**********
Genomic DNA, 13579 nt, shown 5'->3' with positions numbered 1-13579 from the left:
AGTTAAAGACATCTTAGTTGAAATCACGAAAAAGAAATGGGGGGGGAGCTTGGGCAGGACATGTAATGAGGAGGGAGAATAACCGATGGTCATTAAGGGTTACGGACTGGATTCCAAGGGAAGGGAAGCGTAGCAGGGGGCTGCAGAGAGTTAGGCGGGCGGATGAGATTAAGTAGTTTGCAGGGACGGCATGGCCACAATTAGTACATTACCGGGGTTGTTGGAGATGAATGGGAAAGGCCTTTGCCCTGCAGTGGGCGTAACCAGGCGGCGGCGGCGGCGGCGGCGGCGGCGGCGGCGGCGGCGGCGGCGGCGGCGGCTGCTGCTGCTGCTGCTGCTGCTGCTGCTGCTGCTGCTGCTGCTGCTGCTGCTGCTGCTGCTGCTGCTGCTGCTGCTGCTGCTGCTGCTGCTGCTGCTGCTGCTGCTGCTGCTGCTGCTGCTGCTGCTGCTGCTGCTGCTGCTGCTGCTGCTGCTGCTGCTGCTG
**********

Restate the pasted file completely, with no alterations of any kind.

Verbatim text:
Genomic DNA, 13579 nt, shown 5'->3' with positions numbered 1-13579 from the left:
AGTTAAAGACATCTTAGTTGAAATCACGAAAAAGAAATGGGGGGGGAGCTTGGGCAGGACATGTAATGAGGAGGGAGAATAACCGATGGTCATTAAGGGTTACGGACTGGATTCCAAGGGAAGGGAAGCGTAGCAGGGGGCTGCAGAGAGTTAGGCGGGCGGATGAGATTAAGTAGTTTGCAGGGACGGCATGGCCACAATTAGTACATTACCGGGGTTGTTGGAGATGAATGGGAAAGGCCTTTGCCCTGCAGTGGGCGTAACCAGGCGGCGGCGGCGGCGGCGGCGGCGGCGGCGGCGGCGGCGGCGGCGGCGGCGGCTGCTGCTGCTGCTGCTGCTGCTGCTGCTGCTGCTGCTGCTGCTGCTGCTGCTGCTGCTGCTGCTGCTGCTGCTGCTGCTGCTGCTGCTGCTGCTGCTGCTGCTGCTGCTGCTGCTGCTGCTGCTGCTGCTGCTGCTGCTGCTGCTGCTGCTGCTGCTGCTGCTG